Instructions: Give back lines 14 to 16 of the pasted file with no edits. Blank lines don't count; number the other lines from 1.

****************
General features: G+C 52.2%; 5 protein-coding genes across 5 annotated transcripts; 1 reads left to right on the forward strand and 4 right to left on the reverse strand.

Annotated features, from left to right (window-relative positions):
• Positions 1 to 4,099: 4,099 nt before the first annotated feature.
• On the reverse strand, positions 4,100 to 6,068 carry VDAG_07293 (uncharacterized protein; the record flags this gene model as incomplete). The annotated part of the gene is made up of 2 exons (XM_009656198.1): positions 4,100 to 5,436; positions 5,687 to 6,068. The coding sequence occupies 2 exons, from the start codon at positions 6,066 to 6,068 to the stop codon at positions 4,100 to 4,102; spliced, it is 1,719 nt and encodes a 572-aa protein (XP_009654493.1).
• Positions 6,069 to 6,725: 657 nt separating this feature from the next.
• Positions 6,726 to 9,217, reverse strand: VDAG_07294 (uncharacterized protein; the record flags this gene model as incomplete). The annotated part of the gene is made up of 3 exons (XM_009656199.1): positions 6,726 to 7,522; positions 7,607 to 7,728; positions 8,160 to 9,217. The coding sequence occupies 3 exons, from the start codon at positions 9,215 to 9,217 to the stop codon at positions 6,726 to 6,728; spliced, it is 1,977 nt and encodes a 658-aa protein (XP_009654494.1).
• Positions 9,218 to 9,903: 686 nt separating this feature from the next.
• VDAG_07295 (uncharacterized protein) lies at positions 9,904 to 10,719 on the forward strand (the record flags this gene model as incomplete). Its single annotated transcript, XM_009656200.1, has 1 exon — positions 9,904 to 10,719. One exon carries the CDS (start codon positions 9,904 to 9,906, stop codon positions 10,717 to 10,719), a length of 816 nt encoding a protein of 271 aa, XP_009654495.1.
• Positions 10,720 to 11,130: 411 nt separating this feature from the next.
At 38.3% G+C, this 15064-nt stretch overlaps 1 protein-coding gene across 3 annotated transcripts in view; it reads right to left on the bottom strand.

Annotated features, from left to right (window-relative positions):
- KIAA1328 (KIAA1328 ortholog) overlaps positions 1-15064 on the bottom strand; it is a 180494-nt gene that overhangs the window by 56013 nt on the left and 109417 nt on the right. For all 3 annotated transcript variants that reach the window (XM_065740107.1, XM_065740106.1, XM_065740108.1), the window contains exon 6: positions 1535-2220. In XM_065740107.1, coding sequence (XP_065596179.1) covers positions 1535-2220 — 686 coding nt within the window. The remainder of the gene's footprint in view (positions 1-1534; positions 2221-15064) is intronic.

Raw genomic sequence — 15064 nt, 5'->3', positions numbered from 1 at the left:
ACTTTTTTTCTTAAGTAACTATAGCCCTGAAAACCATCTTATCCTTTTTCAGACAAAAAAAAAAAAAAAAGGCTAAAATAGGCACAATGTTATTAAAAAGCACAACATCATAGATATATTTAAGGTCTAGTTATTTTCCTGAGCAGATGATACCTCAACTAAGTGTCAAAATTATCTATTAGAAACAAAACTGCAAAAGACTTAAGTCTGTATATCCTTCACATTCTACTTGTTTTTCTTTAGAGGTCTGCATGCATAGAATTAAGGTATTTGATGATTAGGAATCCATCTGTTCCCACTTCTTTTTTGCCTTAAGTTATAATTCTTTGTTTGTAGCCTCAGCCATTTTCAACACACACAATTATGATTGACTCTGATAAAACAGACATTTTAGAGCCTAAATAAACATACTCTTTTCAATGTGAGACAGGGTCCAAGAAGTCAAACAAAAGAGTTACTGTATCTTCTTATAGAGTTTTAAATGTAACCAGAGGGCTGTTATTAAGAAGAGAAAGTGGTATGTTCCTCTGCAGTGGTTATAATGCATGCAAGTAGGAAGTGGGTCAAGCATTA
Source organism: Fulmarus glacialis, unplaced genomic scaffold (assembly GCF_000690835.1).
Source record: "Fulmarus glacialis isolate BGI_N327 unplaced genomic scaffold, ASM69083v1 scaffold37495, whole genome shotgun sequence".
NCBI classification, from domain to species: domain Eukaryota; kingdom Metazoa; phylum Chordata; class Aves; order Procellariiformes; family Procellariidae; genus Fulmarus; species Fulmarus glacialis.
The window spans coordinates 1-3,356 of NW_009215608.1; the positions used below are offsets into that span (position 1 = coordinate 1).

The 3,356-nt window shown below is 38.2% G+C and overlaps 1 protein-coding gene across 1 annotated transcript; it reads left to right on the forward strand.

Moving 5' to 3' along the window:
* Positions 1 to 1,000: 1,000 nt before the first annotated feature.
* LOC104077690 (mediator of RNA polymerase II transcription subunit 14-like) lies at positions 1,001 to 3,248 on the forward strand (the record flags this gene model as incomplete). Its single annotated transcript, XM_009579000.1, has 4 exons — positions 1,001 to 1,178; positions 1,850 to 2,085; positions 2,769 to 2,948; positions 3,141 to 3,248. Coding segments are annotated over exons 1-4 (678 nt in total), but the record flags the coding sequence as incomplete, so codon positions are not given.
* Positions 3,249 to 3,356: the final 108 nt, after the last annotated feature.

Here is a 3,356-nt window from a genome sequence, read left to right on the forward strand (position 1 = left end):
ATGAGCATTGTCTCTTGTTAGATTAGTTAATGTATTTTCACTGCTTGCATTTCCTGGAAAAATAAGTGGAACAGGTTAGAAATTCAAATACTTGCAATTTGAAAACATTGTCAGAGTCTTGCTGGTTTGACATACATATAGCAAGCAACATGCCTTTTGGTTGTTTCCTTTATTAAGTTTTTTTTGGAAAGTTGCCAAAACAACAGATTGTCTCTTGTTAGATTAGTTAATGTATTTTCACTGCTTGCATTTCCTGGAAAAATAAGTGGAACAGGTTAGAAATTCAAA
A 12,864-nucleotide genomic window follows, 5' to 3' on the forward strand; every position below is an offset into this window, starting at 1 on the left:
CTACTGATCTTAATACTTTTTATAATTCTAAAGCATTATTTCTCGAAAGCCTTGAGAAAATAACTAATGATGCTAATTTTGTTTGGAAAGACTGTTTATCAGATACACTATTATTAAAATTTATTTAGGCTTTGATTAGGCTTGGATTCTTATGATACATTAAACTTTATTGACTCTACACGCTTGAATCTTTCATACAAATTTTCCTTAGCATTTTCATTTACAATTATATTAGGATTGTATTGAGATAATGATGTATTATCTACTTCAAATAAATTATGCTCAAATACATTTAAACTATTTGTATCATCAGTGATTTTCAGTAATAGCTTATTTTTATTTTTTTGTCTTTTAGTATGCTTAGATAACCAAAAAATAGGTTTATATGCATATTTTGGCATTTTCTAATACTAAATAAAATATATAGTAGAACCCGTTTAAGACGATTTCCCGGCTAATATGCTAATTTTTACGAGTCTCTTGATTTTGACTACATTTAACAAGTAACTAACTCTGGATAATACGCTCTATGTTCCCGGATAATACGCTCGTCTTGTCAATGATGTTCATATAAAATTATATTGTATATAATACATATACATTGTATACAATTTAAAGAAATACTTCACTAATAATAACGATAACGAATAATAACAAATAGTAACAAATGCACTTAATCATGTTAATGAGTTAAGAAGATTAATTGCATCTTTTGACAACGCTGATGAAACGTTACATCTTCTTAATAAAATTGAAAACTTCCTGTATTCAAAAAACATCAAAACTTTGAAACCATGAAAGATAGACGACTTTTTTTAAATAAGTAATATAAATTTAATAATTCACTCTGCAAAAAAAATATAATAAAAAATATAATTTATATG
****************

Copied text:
ACTTTTTTTCTTAAGTAACTATAGCCCTGAAAACCATCTTATCCTTTTTCAGACAAAAAAAAAAAAAAAAGGCTAAAATAGGCACAATGTTATTAAAAAGCACAACATCATAGATATATTTAAGGTCTAGTTATTTTCCTGAGCAGATGATACCTCAACTAAGTGTCAAAATTATCTATTAGAAACAAAACTGCAAAAGACTTAAGTCTGTATATCCTTCACATTCTACTTGTTTTTCTTTAGAGGTCTGCATGCATAGAATTAAGGTATTTGATGATTAGGAATCCATCTGTTCCCACTTCTTTTTTGCCTTAAGTTATAATTCTTTGTTTGTAGCCTCAGCCATTTTCAACACACACAATTATGATTGACTCTGATAAAACAGACATTTTAGAGCCTAAATAAACATACTCTTTTCAATGTGAGACAGGGTCCAAGAAGTCAAACAAAAGAGTTACTGTATCTTCTTATAGAGTTTTAAATGTAACCAGAGGGCTGTTATTAAGAAGAGAAAGTGGTATGTTCCTCTGCAGTGGTTATAATGCATGCAAGTAGGAAGTGGGTCAAGCATTA
Source organism: Fulmarus glacialis, unplaced genomic scaffold (assembly GCF_000690835.1).
Source record: "Fulmarus glacialis isolate BGI_N327 unplaced genomic scaffold, ASM69083v1 scaffold37495, whole genome shotgun sequence".